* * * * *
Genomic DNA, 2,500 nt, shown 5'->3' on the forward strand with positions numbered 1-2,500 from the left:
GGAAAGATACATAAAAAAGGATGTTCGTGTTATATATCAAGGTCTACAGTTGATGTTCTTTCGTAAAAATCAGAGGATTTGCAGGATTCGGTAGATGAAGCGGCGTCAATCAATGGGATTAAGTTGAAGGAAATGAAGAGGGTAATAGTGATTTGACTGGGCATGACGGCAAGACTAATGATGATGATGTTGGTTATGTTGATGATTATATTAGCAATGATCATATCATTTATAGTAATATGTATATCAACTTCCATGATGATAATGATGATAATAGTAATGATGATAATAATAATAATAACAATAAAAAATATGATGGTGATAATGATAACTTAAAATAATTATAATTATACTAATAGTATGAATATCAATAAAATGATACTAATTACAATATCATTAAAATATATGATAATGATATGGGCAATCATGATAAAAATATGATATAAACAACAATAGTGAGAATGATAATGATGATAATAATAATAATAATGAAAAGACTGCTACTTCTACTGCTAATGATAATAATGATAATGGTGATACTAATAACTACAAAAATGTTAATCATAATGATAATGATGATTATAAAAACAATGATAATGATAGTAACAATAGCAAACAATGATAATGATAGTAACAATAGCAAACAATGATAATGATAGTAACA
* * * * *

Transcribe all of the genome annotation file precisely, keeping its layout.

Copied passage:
Genomic DNA, 2,500 nt, shown 5'->3' on the forward strand with positions numbered 1-2,500 from the left:
GGAAAGATACATAAAAAAGGATGTTCGTGTTATATATCAAGGTCTACAGTTGATGTTCTTTCGTAAAAATCAGAGGATTTGCAGGATTCGGTAGATGAAGCGGCGTCAATCAATGGGATTAAGTTGAAGGAAATGAAGAGGGTAATAGTGATTTGACTGGGCATGACGGCAAGACTAATGATGATGATGTTGGTTATGTTGATGATTATATTAGCAATGATCATATCATTTATAGTAATATGTATATCAACTTCCATGATGATAATGATGATAATAGTAATGATGATAATAATAATAATAACAATAAAAAATATGATGGTGATAATGATAACTTAAAATAATTATAATTATACTAATAGTATGAATATCAATAAAATGATACTAATTACAATATCATTAAAATATATGATAATGATATGGGCAATCATGATAAAAATATGATATAAACAACAATAGTGAGAATGATAATGATGATAATAATAATAATAATGAAAAGACTGCTACTTCTACTGCTAATGATAATAATGATAATGGTGATACTAATAACTACAAAAATGTTAATCATAATGATAATGATGATTATAAAAACAATGATAATGATAGTAACAATAGCAAACAATGATAATGATAGTAACAATAGCAAACAATGATAATGATAGTAACA